Empirical vs Molecular Formulas
In chemistry, we often use symbols to identify elements and molecules. Molecular formula and empirical formula are two such symbolical methods we use to represent molecules and compounds in an easy way.
Molecular formula is the formula showing the type of atoms and number of each atom connected in the molecule. Therefore, it gives the correct stoichiometry of each atom. The atoms are depicted by their symbols, which are shown in the periodic table. And the numbers of atoms are written as subscripts. Some molecular formulas are neutral (no charge), but if there is a charge that can be shown in the right side of it as a superscript.
We normally use the molecular formula in the chemical reactions, or when documenting any chemical details. By just looking at the molecular formula, we can get a lot of information about the molecule. For example, molecular mass can be calculated. Also, if it is an ionic compound, we can predict what are the ions and how many of them will be released when it is dissolved in water. Further, the oxidation numbers of each atom, how they are going to react in a reaction, and the resulted products can be predicted using molecular formulas. However, from the molecular formula only, we cannot predict the exact molecular arrangement. Because there can be several structural formulas for a single molecular formula. These are known as isomers. Isomers have the same molecular formula, but can differ from the connectivity of atoms (constitutional isomers) or the spatial arrangement of atoms (stereoisomers). So, by looking at the molecular formula, we can write all the possible isomers for a molecule.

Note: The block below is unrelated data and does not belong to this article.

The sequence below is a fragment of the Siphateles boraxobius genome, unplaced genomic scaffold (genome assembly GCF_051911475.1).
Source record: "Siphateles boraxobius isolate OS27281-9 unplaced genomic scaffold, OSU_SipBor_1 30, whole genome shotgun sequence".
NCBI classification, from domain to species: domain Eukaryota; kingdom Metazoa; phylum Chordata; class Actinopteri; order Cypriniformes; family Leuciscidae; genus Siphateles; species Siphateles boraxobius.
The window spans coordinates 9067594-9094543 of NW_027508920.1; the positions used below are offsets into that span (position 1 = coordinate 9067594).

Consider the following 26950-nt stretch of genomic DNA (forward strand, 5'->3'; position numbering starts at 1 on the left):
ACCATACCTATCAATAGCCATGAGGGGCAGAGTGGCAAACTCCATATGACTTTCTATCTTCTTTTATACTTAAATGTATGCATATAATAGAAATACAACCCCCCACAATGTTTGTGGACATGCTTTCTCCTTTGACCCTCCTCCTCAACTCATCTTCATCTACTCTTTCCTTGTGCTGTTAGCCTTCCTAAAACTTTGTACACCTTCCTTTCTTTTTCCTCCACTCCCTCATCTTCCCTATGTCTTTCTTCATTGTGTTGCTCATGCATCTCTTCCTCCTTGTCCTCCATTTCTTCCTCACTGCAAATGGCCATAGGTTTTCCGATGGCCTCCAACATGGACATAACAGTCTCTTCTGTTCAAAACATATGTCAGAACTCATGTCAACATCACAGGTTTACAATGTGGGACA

Empirical formula is the simplest form of formula that we can write for a molecule. It shows the type of atoms in the molecule, but it doesn’t give the real number of each atom. Rather, it gives the simplest integer ratio of each atom of the molecule. For example, C6H12O6 is the molecular formula of glucose, and CH2O is its empirical formula. Mostly, we give empirical formulas for ionic compounds, which are in the crystalline form. For instance, we cannot say the exact number of Na and Cl in a NaCl crystal. So we just write the empirical formula denoting the ratio of connected atoms. Further, Ca3(PO4)2 is also a empirical formula. In an ionic compound, formula can be easily written by interchanging the charges of each ion, and that automatically gives the number from each ion in the molecule. Also, empirical formulas are written for macromolecules. When writing empirical formulas for polymers, the repeating unit is written, and then “n” is used to say that there can be n number of repeating units in the polymer. Empirical formula cannot be used to find the mass, structure or isomers for a molecule, but it can be useful for analytical purposes.
What is the difference between Molecular Formula and Empirical Formula?
- Molecular formula gives the exact number of each atom in a molecule. But the empirical formula only gives the simplest ratio of atoms.
- Unlike molecular formula, from the empirical formula, much detail about the molecule cannot be derived.